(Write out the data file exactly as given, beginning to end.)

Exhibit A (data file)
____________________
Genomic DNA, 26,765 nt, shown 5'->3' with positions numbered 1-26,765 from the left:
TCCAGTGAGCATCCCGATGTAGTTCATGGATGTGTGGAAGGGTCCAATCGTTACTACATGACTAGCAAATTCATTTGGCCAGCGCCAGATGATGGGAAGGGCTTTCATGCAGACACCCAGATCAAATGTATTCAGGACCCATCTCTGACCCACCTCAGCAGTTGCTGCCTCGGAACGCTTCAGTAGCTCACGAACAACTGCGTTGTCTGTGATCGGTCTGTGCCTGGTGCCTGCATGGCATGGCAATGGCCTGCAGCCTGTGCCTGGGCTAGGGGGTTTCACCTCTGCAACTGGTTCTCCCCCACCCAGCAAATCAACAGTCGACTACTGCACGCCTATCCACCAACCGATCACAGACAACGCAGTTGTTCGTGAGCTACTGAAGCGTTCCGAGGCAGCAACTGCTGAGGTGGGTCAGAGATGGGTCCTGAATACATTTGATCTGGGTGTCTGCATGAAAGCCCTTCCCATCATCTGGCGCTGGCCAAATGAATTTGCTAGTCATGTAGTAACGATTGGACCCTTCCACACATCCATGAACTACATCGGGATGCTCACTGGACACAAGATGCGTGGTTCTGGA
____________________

Genomic DNA, 26,765 nt, shown 5'->3' with positions numbered 1-26,765 from the left:
TCCAGTGAGCATCCCGATGTAGTTCATGGATGTGTGGAAGGGTCCAATCGTTACTACATGACTAGCAAATTCATTTGGCCAGCGCCAGATGATGGGAAGGGCTTTCATGCAGACACCCAGATCAAATGTATTCAGGACCCATCTCTGACCCACCTCAGCAGTTGCTGCCTCGGAACGCTTCAGTAGCTCACGAACAACTGCGTTGTCTGTGATCGGTCTGTGCCTGGTGCCTGCATGGCATGGCAATGGCCTGCAGCCTGTGCCTGGGCTAGGGGGTTTCACCTCTGCAACTGGTTCTCCCCCACCCAGCAAATCAACAGTCGACTACTGCACGCCTATCCACCAACCGATCACAGACAACGCAGTTGTTCGTGAGCTACTGAAGCGTTCCGAGGCAGCAACTGCTGAGGTGGGTCAGAGATGGGTCCTGAATACATTTGATCTGGGTGTCTGCATGAAAGCCCTTCCCATCATCTGGCGCTGGCCAAATGAATTTGCTAGTCATGTAGTAACGATTGGACCCTTCCACACATCCATGAACTACATCGGGATGCTCACTGGACACAAGATGCGTGGTTCTGGA